There is a sense of purpose behind this work. Choosing a career in public service is about contributing to something bigger than yourself; it is actively prioritizing the needs of others above your own.
Along with the selfless nature of the job, another component is discomfort. More often times than not you’ll be drenched in sweat, covered in dirt, soot, and ash, and feeling as if you’ve reached the far end of your capacity. That is usually the exact moment when you’ll be asked to push harder, well past where you thought you were capable of.
The realities of the job are not glamorous, but that’s not why we’re here.
Feeling a sense of duty about the job is essentially taking pride in your work and in fire it is imperative that we all collectively take pride in our work in order to be successful.
The efforts of any one person on the fireline are not enough. This profession does not cater to individuals; fire requires a group effort. This is why it’s not about you. What it is about is the greater mission at hand.
Put simply: Do for the crew before you do for you.
Don’t be the one who sits down first, shows up last, or allows others to work twice as hard due to your lack of effort. Any one person’s contribution or lack thereof matters, we all matter.
What’s it about?
It’s about rolling your sleeping bag out on a lumpy chunk of ground somewhere feeling entirely exhausted yet simultaneously looking forward to waking up and doing it all over again, elbow to elbow with people who feel compelled to do the same . It’s about gaining confidence through experience and sharing that knowledge with others, not about being in charge so that you can tell others what to do. It’s not about basking in glory; it’s all about the swell of pride that derives from a job well done and above all else, it’s about answering the call to service.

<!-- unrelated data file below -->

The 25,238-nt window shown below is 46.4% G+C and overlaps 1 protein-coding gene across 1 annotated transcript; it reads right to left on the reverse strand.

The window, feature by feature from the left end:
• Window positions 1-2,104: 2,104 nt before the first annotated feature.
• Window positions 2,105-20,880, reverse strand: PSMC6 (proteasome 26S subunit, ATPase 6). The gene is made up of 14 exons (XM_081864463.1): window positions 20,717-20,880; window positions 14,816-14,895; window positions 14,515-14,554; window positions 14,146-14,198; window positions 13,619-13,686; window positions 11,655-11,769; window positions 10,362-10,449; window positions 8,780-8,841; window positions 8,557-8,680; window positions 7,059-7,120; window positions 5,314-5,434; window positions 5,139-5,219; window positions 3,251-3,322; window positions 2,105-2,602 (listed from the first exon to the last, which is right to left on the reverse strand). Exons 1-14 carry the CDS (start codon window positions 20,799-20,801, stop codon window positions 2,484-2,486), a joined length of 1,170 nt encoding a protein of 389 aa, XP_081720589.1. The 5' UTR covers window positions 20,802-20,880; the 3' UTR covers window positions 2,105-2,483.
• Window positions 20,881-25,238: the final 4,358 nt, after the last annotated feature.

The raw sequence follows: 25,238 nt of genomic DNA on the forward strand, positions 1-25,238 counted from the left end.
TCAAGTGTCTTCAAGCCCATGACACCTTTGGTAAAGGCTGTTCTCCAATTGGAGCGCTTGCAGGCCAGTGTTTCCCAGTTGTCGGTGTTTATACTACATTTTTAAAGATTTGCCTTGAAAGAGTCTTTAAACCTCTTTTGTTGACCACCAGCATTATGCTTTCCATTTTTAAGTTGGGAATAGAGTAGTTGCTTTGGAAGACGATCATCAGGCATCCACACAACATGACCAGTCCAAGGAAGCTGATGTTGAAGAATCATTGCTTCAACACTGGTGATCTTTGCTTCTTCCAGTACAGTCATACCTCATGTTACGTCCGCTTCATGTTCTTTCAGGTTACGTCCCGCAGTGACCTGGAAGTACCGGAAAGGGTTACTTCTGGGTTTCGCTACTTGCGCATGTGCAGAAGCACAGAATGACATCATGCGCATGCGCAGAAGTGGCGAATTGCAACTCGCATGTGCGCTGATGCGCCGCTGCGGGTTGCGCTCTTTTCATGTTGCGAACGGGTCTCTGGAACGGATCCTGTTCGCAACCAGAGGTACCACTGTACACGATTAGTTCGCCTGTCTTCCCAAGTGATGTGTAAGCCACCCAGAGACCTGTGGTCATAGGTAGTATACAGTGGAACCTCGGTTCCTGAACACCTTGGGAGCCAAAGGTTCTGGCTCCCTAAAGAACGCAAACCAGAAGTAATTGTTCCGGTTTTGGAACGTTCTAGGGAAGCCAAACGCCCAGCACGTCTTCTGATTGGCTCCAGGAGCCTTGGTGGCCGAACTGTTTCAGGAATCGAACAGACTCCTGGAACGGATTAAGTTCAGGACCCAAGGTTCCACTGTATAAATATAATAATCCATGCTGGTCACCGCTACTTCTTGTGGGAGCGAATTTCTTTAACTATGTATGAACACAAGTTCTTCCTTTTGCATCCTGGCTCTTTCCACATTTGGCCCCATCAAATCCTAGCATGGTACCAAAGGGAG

On paper, everyone must give respect to their fellow co-workers. That sounds swell, but “on paper” is not where we fight fire.
There is an unspoken rule amongst the ranks of the Wildland Firefighting community; everyone must earn their spot. They need to prove that they want and deserve to be there. Respect is not given just by walking through the door.
Blatantly stating this reality might be jarring and it could even make some people angry, but it shouldn’t. Not when we stop to make the very important distinction between respect and dignity.
dig·ni·ty | \ ˈdig-nə-tē \
Is the right of a person to be valued for their own sake, and to be treated ethically.
re·spect | \ ri-ˈspekt \
A feeling of deep admiration for someone or something elicited by their abilities, qualities, or achievements.